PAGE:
Ceferin, it turned out, had appointed old friends to lead the botched security operation, which involved riot police acting on outdated intelligence.
Apart from being head of UEFA, there are direct links between Ceferin and what happened in Paris. Perhaps near death isn’t enough to make him question whether he should continue in his position. We don’t know if any of this rests lightly on his conscience, because he has hardly spoken about it.
Will UEFA’s independent report, due to be published in the New Year, see him come forward?
Perhaps a more public stance would make no real difference.
The front has been the approach of his FIFA equivalent, Infantino, who in October saw fit to high-five a grinning chairman of the Indonesian Football League during a charity match at the site of one of the world’s worst stadium disasters, just hours after the latest. of the 133 victims died from injuries sustained in another hug.
This happened when fans invaded the pitch at the end of a local league match between Arema FC and Persebaya Surabaya.
Although invasions are not a particularly uncommon sight in Indonesia, on this occasion the police did not wait for the mood to escalate. Although tear gas is banned by FIFA in all stadiums, the police that day sent it out onto the terraces, where women and children sat patiently waiting to go home. Many fled in the same direction, struggling for air, but the exit ports there were still closed and an increase in pressure led to another deadly scene.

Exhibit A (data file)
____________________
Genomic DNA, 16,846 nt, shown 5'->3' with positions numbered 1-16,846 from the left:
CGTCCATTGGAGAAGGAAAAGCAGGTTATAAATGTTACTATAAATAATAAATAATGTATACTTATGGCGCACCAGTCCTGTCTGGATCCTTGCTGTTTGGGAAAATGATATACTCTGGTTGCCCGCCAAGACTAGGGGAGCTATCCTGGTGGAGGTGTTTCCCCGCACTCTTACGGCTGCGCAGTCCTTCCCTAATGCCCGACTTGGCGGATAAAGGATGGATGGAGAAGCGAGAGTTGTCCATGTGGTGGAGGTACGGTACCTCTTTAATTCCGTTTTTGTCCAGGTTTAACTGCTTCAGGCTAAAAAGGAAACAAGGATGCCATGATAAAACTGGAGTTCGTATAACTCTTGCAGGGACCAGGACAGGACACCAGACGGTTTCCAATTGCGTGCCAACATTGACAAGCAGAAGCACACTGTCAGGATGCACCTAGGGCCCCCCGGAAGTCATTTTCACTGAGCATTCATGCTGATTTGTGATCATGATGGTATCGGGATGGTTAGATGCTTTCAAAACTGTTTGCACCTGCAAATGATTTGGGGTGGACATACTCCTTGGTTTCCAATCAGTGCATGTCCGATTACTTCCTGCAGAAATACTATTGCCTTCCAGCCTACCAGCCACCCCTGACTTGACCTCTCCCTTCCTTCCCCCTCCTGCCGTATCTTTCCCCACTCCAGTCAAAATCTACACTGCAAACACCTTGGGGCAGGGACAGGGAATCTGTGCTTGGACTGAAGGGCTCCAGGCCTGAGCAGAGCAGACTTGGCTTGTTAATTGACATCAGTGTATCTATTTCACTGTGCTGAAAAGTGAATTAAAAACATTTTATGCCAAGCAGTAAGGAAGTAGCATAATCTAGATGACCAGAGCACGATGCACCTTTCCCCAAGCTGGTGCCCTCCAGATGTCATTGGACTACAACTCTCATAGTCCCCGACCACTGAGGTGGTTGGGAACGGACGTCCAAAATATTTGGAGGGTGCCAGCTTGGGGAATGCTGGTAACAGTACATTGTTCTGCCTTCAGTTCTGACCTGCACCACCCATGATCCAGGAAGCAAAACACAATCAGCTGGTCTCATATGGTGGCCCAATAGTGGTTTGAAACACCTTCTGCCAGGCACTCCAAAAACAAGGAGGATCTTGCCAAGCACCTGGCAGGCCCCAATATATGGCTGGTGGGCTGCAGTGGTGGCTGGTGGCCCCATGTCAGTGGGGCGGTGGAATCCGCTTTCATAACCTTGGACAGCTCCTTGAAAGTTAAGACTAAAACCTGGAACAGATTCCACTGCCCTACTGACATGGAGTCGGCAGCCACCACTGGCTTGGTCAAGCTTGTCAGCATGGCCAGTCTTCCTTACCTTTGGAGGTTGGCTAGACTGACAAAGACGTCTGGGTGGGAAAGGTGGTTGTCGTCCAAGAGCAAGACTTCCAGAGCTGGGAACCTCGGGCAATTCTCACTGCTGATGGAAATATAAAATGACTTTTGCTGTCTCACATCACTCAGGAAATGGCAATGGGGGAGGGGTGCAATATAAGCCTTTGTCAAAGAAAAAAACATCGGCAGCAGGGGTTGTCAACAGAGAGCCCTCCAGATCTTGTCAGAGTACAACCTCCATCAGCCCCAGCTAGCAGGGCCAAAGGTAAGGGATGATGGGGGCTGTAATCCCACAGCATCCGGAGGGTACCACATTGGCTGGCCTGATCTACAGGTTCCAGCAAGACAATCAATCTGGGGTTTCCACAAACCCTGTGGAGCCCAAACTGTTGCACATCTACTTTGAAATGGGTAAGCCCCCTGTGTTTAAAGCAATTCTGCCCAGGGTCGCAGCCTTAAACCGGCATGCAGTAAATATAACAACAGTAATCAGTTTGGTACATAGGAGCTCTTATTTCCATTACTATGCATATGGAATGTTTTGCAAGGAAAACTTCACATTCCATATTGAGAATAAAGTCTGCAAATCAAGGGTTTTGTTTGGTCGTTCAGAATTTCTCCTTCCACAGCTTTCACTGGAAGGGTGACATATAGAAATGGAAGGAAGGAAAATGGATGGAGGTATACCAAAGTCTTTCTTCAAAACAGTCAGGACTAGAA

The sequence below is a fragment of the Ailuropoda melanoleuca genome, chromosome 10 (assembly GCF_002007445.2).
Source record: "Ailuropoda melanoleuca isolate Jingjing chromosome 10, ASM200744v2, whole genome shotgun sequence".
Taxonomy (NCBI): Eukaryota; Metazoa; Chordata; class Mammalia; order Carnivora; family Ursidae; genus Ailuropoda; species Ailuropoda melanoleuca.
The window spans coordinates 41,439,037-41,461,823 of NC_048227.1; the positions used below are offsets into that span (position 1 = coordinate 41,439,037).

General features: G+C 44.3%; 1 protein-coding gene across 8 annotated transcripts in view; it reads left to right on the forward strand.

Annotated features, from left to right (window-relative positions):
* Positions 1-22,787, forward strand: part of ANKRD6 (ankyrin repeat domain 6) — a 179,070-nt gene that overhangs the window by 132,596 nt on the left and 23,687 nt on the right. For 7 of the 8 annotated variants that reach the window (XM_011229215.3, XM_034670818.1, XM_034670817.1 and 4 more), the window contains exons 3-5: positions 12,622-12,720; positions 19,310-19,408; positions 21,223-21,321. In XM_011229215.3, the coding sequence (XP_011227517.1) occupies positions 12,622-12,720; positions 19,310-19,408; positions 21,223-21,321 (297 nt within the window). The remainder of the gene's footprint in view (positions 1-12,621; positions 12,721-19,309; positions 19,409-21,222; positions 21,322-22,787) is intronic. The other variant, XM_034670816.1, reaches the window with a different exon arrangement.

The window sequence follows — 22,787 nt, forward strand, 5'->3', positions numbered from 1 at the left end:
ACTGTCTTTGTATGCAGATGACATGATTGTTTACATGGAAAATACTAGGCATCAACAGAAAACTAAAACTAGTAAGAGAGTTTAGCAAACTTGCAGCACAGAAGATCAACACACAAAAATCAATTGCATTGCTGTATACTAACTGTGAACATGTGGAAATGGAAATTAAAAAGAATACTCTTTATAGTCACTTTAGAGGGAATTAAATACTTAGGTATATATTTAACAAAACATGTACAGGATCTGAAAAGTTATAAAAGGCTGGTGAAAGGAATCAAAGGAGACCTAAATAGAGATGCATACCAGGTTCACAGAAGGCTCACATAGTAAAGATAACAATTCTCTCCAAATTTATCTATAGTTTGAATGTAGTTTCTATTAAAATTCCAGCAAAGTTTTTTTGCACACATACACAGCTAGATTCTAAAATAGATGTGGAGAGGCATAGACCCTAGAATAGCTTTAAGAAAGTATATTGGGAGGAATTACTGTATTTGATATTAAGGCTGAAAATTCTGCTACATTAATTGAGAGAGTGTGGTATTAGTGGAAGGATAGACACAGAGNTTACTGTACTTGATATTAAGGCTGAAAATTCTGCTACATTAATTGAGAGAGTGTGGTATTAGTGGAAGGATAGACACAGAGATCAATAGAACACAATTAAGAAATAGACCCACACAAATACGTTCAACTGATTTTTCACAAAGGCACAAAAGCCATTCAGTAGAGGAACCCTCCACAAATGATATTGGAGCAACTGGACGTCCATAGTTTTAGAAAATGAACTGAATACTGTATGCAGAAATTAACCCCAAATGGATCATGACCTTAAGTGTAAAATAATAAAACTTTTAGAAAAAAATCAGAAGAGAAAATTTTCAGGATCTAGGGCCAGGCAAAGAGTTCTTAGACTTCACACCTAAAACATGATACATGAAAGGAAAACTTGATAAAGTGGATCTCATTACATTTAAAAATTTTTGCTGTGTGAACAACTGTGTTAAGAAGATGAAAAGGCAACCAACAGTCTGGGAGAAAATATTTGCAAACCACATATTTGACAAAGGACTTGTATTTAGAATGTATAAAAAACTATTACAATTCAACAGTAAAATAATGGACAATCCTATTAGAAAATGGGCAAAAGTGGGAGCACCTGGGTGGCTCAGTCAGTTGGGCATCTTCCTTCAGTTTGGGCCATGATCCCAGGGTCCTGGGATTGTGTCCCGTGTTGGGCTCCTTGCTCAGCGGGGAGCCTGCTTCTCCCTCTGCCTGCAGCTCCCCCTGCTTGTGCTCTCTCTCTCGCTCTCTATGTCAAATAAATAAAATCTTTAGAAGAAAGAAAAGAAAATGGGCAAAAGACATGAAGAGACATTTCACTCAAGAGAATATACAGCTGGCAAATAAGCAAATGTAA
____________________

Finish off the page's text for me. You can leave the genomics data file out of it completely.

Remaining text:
Infantino, of course, will argue for Qatar (where he has property) amid criticism over its human rights record, its attitude towards the LGBTQ community and its treatment of migrant workers ahead of the World Cup.
The West should not, according to Infantino, be lecturing on the differences between right and wrong, given the treatment it has meted out to other regions for hundreds of years. Where was the fury over Russia when the World Cup was held there four years ago, or China when it hosted the 2008 Summer Olympics and this year’s winter version?
The primary difference is the stadiums, where workers died, and so Infantino’s World Cup and by definition FIFA is linked to the death of people who helped make it all possible.
Even when FIFA has time to prepare a tournament, it goes wrong. Perhaps the $7.5bn (£6.2bn) the organization will earn from Qatar 2022 will quell any sense of embarrassment.
For now, it does not appear that much, if any, of this money will filter down to the migrant workers or their families for abuses suffered in Qatar. Last month, human rights groups claimed FIFA was failing to meet its obligations by refusing to commit to any meaningful compensation scheme.
Indeed, it would be an admission of failure from an organization that has profited from suffering, one that has experienced steroid enrichment from its quest to “grow its game”.
It is through this quest that FIFA, UEFA and CAF now have an excuse: every time a bad thing happens at a football match, it is not the wrong behavior of the fans that caused it as before (sponsors will not like it) but the big the number of people who want to be there because of the sport’s popularity.
If it was true, then Infantino, Ceferin and Motsepe are also to blame.
Creating a similarly safe environment for those who built it, those who have always seen it, and even those who are new to it, doesn’t seem like a priority at all.
(Top photo: STR/AFP via Getty Images)